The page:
Early Detection, Rapid Response Key to Containing Global Flu Pandemic
Avian Flu Response
Combining the time-honored public health measures of early detection, contact tracing, and quarantine, along with the rapid distribution of 100,000 to 1 million courses of antiviral medication, may be able to nip a threatened global pandemic of avian flu in the bud. So say mathematical models developed by Ira Longini, PhD, and Elizabeth Halloran, MD, DSc, professors of biostatistics in Emory University's Rollins School of Public Health, along with colleagues from Emory, the Johns Hopkins University Bloomberg School of Public Health and the Ministry of Public Health in Thailand. Their findings are published in the August 2005 issue of the journal "Science."
The researchers defined successful containment as fewer than one in 1000 people becoming ill with the new strain of influenza. They determined that the response must be rapid. Health officials would be most likely to contain an outbreak within a community if they were able to respond with quarantine and geographically targeted use of antiviral medication within 14 days of when the first infected person in the community becomes symptomatic.
The researchers believe the World Health Organizationճ current stockpile of 120,000 courses of antivirals would probably be sufficient to contain an outbreak if it remained localized. If there are several different major centers of infection, however, up to 1 million courses of medication may be required, they say.
For the last several years, public health officials have been preparing for the possibility of a global flu pandemic, and they predict the virus would first appear in Southeast Asia as a mutation of an avian variety of influenza. The research team used sophisticated mathematical models to predict how the new virus might spread throughout rural villages in South East Asia, and simulated a variety of possible responses by the public health community. Their results provide a foundation for public health officials who have the daunting task of planning a response to an emerging infection that they have never before faced.
While public health officials have historically responded to influenza pandemics through isolation and quarantine of exposed individuals, new pharmaceuticals could help contain a new influenza strain. Dr. Longini predicts that, when a new case is found, treating a community with antiviral medications could greatly reduce the chances of the disease spreading to other parts of the world. The possibility of pre-vaccination with new influenza vaccine could also play a role in containing an emerging virus.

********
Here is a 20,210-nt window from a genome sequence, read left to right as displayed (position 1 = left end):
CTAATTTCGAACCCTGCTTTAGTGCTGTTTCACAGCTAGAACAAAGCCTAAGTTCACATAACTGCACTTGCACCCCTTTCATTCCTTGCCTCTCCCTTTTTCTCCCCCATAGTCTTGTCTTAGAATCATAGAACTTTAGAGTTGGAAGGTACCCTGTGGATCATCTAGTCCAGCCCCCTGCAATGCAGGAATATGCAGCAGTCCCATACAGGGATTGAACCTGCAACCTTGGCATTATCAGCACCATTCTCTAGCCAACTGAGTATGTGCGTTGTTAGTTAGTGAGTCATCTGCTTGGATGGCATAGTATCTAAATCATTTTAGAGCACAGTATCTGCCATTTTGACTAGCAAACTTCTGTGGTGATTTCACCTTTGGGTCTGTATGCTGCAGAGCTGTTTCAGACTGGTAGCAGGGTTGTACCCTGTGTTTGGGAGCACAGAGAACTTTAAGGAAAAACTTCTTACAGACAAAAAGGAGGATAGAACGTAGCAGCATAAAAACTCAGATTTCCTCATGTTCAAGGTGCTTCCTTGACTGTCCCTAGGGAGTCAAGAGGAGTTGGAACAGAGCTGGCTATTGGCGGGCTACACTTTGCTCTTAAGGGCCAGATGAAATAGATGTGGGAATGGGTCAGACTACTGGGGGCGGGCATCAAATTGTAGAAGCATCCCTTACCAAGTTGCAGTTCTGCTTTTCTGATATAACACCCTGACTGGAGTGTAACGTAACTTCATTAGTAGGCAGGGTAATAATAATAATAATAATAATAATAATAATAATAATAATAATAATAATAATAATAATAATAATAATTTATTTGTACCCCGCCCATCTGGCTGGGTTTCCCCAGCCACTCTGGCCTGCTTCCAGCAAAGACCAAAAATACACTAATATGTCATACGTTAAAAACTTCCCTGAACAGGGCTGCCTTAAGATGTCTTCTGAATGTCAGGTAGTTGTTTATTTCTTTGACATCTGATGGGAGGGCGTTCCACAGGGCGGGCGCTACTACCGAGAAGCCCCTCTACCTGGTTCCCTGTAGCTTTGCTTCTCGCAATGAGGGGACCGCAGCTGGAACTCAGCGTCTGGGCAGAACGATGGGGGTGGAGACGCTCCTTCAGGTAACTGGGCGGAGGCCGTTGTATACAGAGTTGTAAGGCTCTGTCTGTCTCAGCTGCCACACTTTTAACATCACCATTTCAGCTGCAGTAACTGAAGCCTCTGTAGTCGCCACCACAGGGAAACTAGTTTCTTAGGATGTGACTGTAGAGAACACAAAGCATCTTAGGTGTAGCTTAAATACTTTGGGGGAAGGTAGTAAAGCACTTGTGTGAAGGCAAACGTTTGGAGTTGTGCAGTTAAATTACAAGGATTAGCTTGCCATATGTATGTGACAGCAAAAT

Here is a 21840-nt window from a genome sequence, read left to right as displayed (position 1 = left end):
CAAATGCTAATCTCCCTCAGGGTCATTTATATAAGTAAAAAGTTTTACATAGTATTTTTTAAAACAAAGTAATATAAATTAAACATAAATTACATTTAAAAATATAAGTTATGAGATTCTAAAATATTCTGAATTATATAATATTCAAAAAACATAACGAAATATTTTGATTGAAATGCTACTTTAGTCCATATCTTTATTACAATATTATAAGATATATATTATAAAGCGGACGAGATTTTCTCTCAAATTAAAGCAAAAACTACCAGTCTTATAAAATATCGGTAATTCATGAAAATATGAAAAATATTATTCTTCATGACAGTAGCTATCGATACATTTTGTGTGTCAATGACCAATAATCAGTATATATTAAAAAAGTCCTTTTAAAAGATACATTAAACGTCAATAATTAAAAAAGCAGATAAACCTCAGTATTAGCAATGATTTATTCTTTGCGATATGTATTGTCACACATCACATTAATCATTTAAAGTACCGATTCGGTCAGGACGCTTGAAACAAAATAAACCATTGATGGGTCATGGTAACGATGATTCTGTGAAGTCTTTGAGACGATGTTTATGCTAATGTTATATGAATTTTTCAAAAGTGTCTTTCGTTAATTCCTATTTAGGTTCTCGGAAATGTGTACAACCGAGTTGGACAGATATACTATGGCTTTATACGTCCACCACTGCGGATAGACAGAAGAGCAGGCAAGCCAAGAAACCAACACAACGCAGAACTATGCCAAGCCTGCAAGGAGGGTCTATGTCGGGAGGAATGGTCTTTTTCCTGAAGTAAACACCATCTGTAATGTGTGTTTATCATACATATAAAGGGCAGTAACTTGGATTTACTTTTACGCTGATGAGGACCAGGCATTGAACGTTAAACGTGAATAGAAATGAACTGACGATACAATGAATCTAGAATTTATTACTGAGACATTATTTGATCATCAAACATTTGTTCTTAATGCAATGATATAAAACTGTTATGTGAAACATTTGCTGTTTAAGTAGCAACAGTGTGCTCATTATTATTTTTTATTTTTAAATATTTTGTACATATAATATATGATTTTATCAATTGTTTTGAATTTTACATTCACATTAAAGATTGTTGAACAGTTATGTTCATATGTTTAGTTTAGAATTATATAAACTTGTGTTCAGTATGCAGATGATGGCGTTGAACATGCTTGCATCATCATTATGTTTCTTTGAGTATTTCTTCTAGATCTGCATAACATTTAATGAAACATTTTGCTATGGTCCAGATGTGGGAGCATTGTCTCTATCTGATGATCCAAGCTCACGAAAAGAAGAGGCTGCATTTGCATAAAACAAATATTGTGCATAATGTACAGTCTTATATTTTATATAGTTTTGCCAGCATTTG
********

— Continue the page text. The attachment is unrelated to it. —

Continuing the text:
"Even if a vaccine is developed that only provides immunity in half of the population, it could play a major role in containing a new or mutated strain of the influenza virus if the population is pre-vaccinated," says Dr. Longini.
When public health officials prepare to respond to a potential influenza pandemic, they study pandemics that the world has faced before. However, a strict examination cannot take into account the dramatic change in world's migration and travel habits. Dr. Longini's models were based on several population and migration studies of residents of rural South East Asia. They used those numbers to examine a number of infection patterns among 500,000 people spread through different geographic pockets across the region. They were then able to estimate a variety of possible rates and patterns of infection.
While their mathematical models took into account a number of variables in population and possible influenza strain, the authors warn that it is impossible to account for all possible variables when trying to predict how a new strain of influenza would behave.
"It is important to remember that these models represent possible outcomes," explains Dr. Halloran. "We expect that the situation will continue to evolve. As it does, we will continue to change our variables, and provide new intervention strategies for an emergent strain of influenza."
This is not the first time that Dr. Longini and Dr. Halloran have used this type of mathematical modeling to examine possible response strategies to infectious disease threats. In 2004, they used similar modeling to study how the U.S. could better use the limited vaccine supply to minimize the impact of the annual flu season in the U.S. Soon after the 9/11 terrorist attacks, they used a mathematical model to examine a number of possible strategies to contain a smallpox bioterrorism attack.
Their latest study on containing pandemic influenza was supported by the Models for Infectious Disease Agent Study (MIDAS) network of the National Institute of General Medical Sciences (NIGMS), NIH. Other co-authors of the study include Azhar Nizam, MS, and Shufu Xu, MS, of Emory's Rollins School of Public Health, Kumnuan Ungchusak, MD, and Wanna Hanshaoworakul, MD, of Thailand's Ministry of Public Health, and Derek A. T. Cummings, PhD, with the Johns Hopkins University Bloomberg School of Public Health. - Atlanta